Frommer's New York City from $90 a Day

Frommer's New York City from $90 a Day

by Brian Silverman

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Frommer's is the name you can trust for great travel bargains. Our acclaimed $-a-Day series is not for backpackers who want to rough it, but for travelers with taste, who've outgrown their student lifestyle and demand comfortable accommodations and good, authentic meals at a reasonable price. Each guide is loaded with detailed listings for mom-and-pop motels, B&Bs,


Frommer's is the name you can trust for great travel bargains. Our acclaimed $-a-Day series is not for backpackers who want to rough it, but for travelers with taste, who've outgrown their student lifestyle and demand comfortable accommodations and good, authentic meals at a reasonable price. Each guide is loaded with detailed listings for mom-and-pop motels, B&Bs, comfortable guesthouses, good-value bistros, and ethnic restaurants. You'll find a bargain-hunter's shopping guide, affordable fun after dark, and complete sightseeing coverage, including the best things to do for free (or almost).

Our expert authors have already gone everywhere you might go--they've done the legwork for you, and they're not afraid to tell it like it is, saving you time and money. Every Frommer's $-a-Day Guide is up-to-date, with dozens of maps and exact prices for every single expense, so you can accurately plan each day's budget. Frommer's knows that affordable travel doesn't have to mean making sacrifices. It's about having fun and getting a great deal!

New York is notorious for its high prices. The answer? Frommer's New York from $90 a Day, which makes the Big Apple affordable. Unlike most of the competition, it's thoroughly updated every year to keep on top of the latest changes in this fast-paced city.

The guide is meticulously researched by expert author Brian Silverman, who has uncovered the city's best bargains. You'll rely on his candid, in-depth reviews of the city's best bargain accommodations, from rooms in charming B&Bs to spacious family suites, plus her tips on finding great weekend packages. Our author will show you incredible deals on dining, from the city's best pizza to affordable fixed-price dinners in French bistros.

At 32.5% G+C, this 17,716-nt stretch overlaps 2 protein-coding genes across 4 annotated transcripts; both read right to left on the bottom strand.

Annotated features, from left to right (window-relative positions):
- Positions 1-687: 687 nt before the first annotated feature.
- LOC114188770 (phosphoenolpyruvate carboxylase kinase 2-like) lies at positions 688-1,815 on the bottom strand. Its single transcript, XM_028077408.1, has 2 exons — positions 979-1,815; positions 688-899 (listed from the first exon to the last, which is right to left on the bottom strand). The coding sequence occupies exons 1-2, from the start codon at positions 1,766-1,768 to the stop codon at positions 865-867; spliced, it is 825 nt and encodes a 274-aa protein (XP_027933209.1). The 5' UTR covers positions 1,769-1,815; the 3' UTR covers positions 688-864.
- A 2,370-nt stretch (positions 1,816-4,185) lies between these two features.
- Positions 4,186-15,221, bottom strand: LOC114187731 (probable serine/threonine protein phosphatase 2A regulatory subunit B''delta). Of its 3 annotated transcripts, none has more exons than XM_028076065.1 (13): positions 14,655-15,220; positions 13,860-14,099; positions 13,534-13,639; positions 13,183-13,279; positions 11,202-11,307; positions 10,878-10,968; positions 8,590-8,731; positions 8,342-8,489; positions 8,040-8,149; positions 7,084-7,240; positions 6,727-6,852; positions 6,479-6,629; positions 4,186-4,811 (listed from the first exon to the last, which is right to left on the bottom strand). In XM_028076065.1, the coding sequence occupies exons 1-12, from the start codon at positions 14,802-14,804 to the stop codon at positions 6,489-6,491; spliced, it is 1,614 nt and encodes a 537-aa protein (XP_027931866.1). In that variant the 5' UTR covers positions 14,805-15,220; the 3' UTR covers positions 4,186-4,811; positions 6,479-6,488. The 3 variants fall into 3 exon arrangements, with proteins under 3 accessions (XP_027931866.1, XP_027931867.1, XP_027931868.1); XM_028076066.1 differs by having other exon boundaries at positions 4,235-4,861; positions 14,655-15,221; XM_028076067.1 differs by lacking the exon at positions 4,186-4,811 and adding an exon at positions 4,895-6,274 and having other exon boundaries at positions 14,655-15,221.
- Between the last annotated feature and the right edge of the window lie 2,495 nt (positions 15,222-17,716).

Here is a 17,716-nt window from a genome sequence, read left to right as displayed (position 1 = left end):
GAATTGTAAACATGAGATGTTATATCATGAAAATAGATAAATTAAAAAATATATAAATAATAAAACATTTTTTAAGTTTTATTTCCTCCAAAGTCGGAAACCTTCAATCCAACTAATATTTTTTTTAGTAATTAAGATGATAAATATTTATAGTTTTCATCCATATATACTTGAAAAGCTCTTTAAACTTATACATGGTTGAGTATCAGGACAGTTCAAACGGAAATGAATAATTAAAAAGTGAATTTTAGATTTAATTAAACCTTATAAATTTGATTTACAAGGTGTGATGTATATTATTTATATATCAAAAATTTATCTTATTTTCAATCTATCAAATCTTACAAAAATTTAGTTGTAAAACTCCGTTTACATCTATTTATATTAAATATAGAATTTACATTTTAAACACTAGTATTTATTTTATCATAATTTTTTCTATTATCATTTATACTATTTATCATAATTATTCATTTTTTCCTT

We'll show you all the sights, plus the best things to do for free, from strolling Central Park to attending a TV show taping. Rely on us for a complete shopper's guide to affordable fashion and housewares, collectibles, used books, cheap CDs, and more. We'll also show you how to enjoy New York's legendary nightlife for less, with details on free Lincoln Center concerts, discount tickets for Broadway shows, great neighborhood bars, and hip clubs with low cover charges. You'll even get a color fold-out map and full-color subway map!

Editorial Reviews

From the Publisher
" can manage a bigger bite from the Big Apple by dining cheaply in Greenwich Village, getting reduced or free admission when sightseeing and searching for bargains..." (Blackpool Gazette, Dec 03)

Product Details

Publication date:
Frommer's Dollar-a-Day Guides Series
Product dimensions:
5.16(w) x 8.50(h) x 0.85(d)

Read an Excerpt

Frommer's New York City from $90 a Day 2004

By Brian Silverman

John Wiley & Sons

ISBN: 0-7645-3905-1

Chapter One

The Best of the Big Apple

New York is the concentrate of art and commerce and sport and religion and entertainment and finance, bringing to a single compact arena the gladiator, the evangelist, the promoter, the actor, the trader and the merchant. It carries on its lapel the unexpungeable odor of the long past, so that no matter where you sit in New York you feel the vibrations of great times and tall deeds, of queer people and events and undertakings.

New York is nothing like Paris; it is nothing like London; and it is not Spokane multiplied by sixty, or Detroit multiplied by four. It is by all odds the loftiest of cities. -E.B. White